noun, plural di·ver·si·ties.
- diverticular disease,
Origin of diversity
Examples from the Web for diversity
That would truly be a milestone to celebrate—until you see what that record “diversity” actually means.
Parker tells of a new Texas struggling to deal with diversity.
We know there needs to be diversity in storytellers telling their own stories.Ava DuVernay on ‘Selma,’ the Racist Sony Emails, and Making Golden Globes History|Marlow Stern|December 15, 2014|DAILY BEAST
The speakers emphasized the diversity of the crowd and seemed to almost play defense over any perceived media attacks.Sharpton Recalls Civil Rights Struggle in DC March Against Police Violence|Ben Jacobs|December 13, 2014|DAILY BEAST
Without any diversity of opinion, candidates tend to bunch together as much as possible.
With all this diversity of race there was a great diversity of opinions about political questions, as about other matters.The War of Independence|John Fiske
Associated with this diversity of habitat is great variety in general form and manner of growth.
To this diversity of lines we must add the diversity of decoration.The Spell of the Heart of France|Andr Hallays
The variety goes on increasing in diversity, while the original still continues to produce its like.
All this sameness in diversity disappears when we turn to theology.Religion and Theology: A Sermon for the Times|John Tulloch
mid-14c., "quality of being diverse," mostly in a neutral sense, from Old French diversité (12c.) "difference, diversity, unique feature, oddness:" also "wickedness, perversity," from Latin diversitatem (nominative diversitas) "contrariety, contradiction, disagreement;" also, as a secondary sense, "difference, diversity," from diversus "turned different ways" (in Late Latin "various"), past participle of divertere (see divert).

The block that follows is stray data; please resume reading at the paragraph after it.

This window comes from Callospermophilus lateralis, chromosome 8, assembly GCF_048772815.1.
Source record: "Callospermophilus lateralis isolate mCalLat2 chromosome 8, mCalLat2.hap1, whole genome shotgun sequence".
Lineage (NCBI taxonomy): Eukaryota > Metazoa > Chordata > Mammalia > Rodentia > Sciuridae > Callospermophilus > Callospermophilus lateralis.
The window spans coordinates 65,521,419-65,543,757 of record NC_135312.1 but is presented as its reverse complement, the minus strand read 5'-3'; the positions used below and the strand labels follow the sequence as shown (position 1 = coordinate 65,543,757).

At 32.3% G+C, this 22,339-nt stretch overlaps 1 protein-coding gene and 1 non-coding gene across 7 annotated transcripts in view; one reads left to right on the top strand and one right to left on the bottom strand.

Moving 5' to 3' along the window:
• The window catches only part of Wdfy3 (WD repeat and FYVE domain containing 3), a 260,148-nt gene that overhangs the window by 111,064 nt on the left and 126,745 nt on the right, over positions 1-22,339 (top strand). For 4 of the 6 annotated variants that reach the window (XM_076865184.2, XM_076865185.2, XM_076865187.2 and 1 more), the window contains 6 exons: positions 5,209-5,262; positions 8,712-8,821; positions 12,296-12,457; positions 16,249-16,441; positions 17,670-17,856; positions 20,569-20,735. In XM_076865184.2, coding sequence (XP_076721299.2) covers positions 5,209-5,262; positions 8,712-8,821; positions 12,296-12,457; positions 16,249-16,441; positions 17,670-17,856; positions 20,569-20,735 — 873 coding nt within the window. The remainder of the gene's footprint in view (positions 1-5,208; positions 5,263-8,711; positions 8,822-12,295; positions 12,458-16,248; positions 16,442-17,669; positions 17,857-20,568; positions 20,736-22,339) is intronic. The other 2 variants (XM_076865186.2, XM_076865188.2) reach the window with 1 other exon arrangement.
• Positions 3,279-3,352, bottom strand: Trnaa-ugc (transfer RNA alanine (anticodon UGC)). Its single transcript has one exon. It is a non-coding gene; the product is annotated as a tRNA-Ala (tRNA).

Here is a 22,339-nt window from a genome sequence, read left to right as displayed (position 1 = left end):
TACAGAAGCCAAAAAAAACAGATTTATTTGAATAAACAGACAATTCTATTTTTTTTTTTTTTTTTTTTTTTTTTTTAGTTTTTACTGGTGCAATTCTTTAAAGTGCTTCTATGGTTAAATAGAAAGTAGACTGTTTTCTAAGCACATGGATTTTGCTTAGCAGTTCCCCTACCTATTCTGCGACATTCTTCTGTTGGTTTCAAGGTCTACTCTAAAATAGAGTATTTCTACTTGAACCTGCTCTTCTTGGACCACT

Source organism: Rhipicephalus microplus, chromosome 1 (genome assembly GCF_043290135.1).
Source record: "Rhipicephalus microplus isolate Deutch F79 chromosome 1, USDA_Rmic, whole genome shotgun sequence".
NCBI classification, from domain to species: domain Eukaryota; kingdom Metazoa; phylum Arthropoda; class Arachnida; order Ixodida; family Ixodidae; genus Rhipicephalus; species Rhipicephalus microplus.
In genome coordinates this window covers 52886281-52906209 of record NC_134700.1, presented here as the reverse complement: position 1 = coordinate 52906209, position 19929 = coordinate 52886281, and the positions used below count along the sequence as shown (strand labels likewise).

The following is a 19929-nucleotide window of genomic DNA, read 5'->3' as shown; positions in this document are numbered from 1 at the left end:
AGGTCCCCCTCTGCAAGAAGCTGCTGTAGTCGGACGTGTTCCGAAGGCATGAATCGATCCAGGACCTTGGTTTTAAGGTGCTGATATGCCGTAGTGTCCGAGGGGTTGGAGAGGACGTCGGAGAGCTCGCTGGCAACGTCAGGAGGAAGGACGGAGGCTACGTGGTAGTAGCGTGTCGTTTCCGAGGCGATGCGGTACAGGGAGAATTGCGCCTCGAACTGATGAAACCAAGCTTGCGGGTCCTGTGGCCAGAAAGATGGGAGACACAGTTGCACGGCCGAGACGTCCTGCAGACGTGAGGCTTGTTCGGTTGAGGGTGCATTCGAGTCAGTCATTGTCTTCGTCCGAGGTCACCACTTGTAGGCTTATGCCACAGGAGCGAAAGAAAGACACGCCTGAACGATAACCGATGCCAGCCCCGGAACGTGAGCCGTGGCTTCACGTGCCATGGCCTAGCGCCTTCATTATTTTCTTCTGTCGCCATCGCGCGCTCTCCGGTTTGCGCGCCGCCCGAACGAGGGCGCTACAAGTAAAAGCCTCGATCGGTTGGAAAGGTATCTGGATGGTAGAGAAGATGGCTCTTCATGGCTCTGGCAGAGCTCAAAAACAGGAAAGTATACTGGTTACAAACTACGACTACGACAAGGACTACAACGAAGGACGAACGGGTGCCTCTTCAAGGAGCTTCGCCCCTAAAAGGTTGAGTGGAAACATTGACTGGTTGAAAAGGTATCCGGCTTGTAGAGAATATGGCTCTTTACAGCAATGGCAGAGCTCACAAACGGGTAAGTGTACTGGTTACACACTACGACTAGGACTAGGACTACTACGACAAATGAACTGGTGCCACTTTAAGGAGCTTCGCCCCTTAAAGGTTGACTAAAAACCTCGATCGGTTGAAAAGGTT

Negative meaning, "being contrary to what is agreeable or right; perversity, evil" existed in English from late 15c. but was obsolete from 17c. Diversity as a virtue in a nation is an idea from the rise of modern democracies in the 1790s, where it kept one faction from arrogating all power (but this was not quite the modern sense, as ethnicity, gender, sexual identity, etc. were not the qualities in mind):
The dissimilarity in the ingredients which will compose the national government, and still more in the manner in which they will be brought into action in its various branches, must form a powerful obstacle to a concert of views in any partial scheme of elections. There is sufficient diversity in the state of property, in the genius, manners, and habits of the people of the different parts of the Union, to occasion a material diversity of disposition in their representatives towards the different ranks and conditions in society. ["Federalist" #60, Feb. 26, 1788 (Hamilton)]
Specific focus (in a positive sense) on race, gender, etc. is from 1992.